Patent and Invention Help Forum

Prior art doesn't apply over and over again

Prior art doesn't apply over and over again
« on: December 17, 2021, 04:35:50 PM »
Is there a well known circuit court case used to stop the pat office from throwing prior art at you over and over just because they happen to have one keyword in them each and then they combine them?

For instance, if my patent ap is about icecream with heater and also no power cord, they will throw one patent that has the keyword "icecream" in it and another one with "heater" and then "combine" them and not spend the time reading the prior art to see that neither has no power cord but they say anyone skilled in the art would see both prior arts and come up with the "no power cord" when no one has ever done that without the power cord, ever.

I don't know if that's a good example, but if they keep doing this over and over several "rounds" to "final rejection" and then RCE again, it could go on forever and every time I spend resources.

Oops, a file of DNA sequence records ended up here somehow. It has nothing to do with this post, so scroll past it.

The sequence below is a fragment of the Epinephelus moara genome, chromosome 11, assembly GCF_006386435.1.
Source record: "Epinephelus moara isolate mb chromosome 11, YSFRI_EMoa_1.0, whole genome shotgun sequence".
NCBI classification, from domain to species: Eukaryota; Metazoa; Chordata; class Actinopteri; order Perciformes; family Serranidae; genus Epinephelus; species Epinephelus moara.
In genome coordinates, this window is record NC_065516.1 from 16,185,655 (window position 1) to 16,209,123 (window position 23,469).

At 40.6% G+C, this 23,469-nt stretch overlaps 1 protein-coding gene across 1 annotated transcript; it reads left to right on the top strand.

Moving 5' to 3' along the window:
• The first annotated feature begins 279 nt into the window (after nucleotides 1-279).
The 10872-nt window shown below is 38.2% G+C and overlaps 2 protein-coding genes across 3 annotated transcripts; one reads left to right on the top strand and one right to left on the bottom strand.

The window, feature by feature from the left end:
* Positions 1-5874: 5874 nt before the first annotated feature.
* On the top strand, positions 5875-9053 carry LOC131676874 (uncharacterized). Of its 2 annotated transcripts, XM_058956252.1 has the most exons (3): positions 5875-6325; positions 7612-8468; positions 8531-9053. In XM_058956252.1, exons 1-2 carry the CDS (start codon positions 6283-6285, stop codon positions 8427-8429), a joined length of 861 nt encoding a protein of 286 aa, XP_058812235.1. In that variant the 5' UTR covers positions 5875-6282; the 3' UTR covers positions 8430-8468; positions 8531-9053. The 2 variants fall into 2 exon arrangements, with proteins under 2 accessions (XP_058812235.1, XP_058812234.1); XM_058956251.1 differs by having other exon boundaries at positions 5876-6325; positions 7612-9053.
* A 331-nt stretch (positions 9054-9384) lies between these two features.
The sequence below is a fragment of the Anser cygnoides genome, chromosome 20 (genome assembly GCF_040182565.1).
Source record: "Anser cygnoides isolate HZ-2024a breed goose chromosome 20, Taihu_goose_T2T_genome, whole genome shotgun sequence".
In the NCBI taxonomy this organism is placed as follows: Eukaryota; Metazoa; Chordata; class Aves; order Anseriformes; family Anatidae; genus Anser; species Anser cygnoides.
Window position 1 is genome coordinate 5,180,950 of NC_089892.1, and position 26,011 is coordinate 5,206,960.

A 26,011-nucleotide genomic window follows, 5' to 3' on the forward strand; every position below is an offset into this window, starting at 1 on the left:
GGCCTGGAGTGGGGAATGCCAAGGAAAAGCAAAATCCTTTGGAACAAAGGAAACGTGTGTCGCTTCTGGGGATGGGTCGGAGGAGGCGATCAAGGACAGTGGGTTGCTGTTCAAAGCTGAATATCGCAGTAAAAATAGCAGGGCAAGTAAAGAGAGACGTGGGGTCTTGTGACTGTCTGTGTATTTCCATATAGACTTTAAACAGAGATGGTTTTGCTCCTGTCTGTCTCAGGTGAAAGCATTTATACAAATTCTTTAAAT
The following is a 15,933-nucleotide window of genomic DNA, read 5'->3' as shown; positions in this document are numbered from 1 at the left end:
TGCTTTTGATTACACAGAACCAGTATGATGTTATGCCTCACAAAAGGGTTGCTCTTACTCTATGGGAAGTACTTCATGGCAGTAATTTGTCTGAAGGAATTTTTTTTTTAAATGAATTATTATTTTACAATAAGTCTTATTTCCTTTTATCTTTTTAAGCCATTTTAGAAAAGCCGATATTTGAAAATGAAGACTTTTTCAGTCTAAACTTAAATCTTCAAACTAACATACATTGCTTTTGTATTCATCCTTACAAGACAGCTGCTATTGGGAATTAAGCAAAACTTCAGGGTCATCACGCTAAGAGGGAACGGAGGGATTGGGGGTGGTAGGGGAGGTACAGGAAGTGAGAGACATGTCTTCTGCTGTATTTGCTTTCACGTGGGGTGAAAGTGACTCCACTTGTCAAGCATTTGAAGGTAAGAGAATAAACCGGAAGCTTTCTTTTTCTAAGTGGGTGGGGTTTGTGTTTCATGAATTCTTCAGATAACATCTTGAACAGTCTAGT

It's like they are trying to make me give up. So far I have held them back for about 4 times now showing them how their prior art doesn't apply and they just come up with another when they could have listed them all at once and I could "reject" them all at once and save all these RCE fees and time.

What to do?


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Re: Prior art doesn't apply over and over again
« Reply #1 on: December 18, 2021, 08:49:54 AM »
You really have three options:
1) Amend your claims to include a feature (structural feature or arrangement of features) that is not found in any of their cited patents.

2) Provide arguments why it would not be logical to combine the cited art and explain how it would actually "frustrate" the purpose of the cited art (e.g. ice cream needs to be kept cold, therefore it would frustrate the purpose of an ice cream machine to add a heater)

3) File a Notice of Appeal to appeal over the examiner's head.

Most of the time a combination of 1 and 2 is all you need.  A phone call with the examiner is also helpful as they will sometimes tell you what they want to see in order to get the case approved.
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